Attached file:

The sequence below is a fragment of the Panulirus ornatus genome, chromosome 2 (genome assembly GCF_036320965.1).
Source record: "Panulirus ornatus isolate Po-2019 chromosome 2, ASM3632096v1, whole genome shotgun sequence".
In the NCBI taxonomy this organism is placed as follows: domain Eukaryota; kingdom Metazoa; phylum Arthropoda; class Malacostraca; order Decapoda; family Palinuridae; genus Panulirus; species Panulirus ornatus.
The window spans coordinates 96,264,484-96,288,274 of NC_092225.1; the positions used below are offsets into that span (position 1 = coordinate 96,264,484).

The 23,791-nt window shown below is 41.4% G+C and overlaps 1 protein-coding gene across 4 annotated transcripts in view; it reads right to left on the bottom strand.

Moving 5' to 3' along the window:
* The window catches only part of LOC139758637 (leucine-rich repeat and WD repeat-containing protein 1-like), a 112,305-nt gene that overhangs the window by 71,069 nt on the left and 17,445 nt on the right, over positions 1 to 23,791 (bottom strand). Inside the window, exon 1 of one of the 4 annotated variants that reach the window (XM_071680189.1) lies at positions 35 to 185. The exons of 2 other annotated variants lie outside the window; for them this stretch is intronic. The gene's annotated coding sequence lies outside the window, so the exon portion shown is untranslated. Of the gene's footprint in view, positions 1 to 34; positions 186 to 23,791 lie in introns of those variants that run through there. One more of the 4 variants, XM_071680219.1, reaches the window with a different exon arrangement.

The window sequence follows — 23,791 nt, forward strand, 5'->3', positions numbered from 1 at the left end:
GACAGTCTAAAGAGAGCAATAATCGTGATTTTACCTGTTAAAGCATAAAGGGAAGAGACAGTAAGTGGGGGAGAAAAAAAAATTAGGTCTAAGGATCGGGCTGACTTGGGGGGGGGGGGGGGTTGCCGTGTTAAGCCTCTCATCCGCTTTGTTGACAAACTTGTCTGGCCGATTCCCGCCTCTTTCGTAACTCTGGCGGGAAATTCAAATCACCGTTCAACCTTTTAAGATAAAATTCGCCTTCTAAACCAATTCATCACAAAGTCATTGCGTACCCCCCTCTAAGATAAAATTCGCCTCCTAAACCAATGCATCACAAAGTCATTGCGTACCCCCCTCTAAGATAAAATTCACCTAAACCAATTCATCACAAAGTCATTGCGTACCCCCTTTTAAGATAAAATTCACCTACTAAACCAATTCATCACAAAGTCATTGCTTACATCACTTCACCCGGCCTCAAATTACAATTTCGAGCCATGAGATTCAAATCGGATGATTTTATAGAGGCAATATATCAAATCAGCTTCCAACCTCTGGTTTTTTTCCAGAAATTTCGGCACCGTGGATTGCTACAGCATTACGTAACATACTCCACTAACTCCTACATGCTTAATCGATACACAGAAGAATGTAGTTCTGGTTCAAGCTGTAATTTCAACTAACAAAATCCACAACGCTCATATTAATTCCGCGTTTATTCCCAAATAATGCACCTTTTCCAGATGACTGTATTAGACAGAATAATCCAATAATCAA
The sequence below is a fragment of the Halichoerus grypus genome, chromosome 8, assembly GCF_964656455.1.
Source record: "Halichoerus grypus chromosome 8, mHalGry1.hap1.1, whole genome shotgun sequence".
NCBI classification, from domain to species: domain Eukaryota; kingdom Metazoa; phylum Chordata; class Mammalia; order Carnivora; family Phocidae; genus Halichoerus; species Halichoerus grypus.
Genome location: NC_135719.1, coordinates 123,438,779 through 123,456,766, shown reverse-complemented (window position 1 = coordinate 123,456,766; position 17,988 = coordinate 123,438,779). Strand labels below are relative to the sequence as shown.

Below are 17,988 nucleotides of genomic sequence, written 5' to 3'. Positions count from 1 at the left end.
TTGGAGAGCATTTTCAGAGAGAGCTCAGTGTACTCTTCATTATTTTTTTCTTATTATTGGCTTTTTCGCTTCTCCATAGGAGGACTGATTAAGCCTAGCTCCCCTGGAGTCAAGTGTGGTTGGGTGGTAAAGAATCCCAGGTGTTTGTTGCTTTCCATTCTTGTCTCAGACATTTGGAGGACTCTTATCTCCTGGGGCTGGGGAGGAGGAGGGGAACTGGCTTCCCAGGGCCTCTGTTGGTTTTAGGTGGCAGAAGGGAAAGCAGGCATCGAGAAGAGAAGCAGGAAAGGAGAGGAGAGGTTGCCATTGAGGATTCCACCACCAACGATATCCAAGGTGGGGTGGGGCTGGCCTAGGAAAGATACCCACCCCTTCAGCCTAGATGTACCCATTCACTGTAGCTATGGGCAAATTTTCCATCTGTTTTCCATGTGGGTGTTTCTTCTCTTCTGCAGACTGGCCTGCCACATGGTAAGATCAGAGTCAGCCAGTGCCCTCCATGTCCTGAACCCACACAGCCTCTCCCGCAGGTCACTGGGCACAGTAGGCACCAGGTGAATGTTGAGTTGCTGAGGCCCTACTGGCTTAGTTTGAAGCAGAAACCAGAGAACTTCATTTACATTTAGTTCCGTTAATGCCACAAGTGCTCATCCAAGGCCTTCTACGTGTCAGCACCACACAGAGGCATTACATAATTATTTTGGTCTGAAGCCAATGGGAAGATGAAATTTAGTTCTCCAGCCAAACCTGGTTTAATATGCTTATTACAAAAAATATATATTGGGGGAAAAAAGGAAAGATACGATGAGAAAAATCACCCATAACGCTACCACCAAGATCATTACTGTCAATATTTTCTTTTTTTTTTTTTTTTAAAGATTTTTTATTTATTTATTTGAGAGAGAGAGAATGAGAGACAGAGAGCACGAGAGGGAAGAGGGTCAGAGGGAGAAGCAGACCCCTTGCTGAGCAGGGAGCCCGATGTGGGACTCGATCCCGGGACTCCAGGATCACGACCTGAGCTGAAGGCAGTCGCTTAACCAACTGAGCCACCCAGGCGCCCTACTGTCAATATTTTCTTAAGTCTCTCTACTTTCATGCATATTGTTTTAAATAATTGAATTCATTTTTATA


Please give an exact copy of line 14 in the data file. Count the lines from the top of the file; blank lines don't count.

Below are 17,988 nucleotides of genomic sequence, written 5' to 3'. Positions count from 1 at the left end.